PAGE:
- is it fast enough?
    - does it have sufficient capacity
    - can I UPGRADE it easily

    We already know these answers. Who is going to show us something new on eGPU?
  11. DearthnVader thread starter macrumors 6502a


    Dec 17, 2015
    Red Springs, NC
  12. ActionableMango macrumors G3


    Sep 21, 2010
    You decided to build a Hackintosh after all?
  13. DearthnVader thread starter macrumors 6502a


    Dec 17, 2015
    Red Springs, NC
    Well, you didn't really think I'd switch to Linux, did you:D

    To be honest, I didn't think my new hardware would run the macOS, but High Sierra is running good on a Ryzen 7 1700, with 32 GB DDR4 2666, Asus ROG B350-F, RX 580 8 GB OC.

    It took some doing, but really, all the info is out there.

    A few issues:

    Photoshop CC refuses to run, but then I'm a Gimp guy.

    RX 580 runs a little slower on an AMD system under the macOS than it does on an Intel CPU.

    Some outstanding issues with OpenGL performance and the RX 580, older Quake3 based titles are dog slow, Gputest is about half the Linux/Windows performance, but Unigine benchmarks are only about 15% slower.

    Then, I really built this rig to run EthOS and mine a little Ether, and I didn't blow my whole MacPro savings to build it. I'm sure when the modular MP ships, I'll have a little more to spend on one, assuming Apple doesn't screw the pouch again and give us the nMP 2.0.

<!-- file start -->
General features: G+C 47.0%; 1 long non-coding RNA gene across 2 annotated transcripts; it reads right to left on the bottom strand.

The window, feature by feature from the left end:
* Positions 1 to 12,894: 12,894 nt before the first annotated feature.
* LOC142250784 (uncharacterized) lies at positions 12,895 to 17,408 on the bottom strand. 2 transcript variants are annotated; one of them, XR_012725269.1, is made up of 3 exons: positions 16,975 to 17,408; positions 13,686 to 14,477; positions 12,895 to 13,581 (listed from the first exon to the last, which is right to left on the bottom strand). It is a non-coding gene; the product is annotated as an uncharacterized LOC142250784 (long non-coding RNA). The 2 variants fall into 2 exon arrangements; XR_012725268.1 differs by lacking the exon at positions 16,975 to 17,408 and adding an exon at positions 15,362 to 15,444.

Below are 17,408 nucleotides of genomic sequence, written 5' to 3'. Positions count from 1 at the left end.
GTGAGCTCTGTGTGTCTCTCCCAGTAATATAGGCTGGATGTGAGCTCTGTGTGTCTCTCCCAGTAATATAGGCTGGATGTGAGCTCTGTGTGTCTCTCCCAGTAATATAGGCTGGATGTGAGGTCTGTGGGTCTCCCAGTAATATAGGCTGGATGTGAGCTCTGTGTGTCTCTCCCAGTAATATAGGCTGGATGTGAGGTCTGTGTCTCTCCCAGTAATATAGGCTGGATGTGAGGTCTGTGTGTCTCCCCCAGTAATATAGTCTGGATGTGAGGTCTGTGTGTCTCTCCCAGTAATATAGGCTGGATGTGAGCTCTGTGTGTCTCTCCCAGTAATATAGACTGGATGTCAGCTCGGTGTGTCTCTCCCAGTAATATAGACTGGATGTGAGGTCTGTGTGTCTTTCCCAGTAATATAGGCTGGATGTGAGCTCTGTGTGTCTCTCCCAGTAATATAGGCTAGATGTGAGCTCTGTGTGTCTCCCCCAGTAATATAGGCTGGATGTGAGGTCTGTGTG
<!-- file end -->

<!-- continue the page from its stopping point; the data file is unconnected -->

14. ActionableMango macrumors G3


    Sep 21, 2010
    Yes, that was your stated plan!

    I switched away too. I was tempted by hackintosh, but it seems like an ongoing hobby and I don't have time for that.
  15. EnderBeta macrumors 6502


    Aug 5, 2016
    My two hackintosh machines have been pretty low maintenance. The only exception is I have had to apply the video playback fix for iTunes video content after a major update. I haven't upgraded to High Sierra though. I don't see a point, even on my iMac. Once the issues with he file system are worked up I'll upgrade.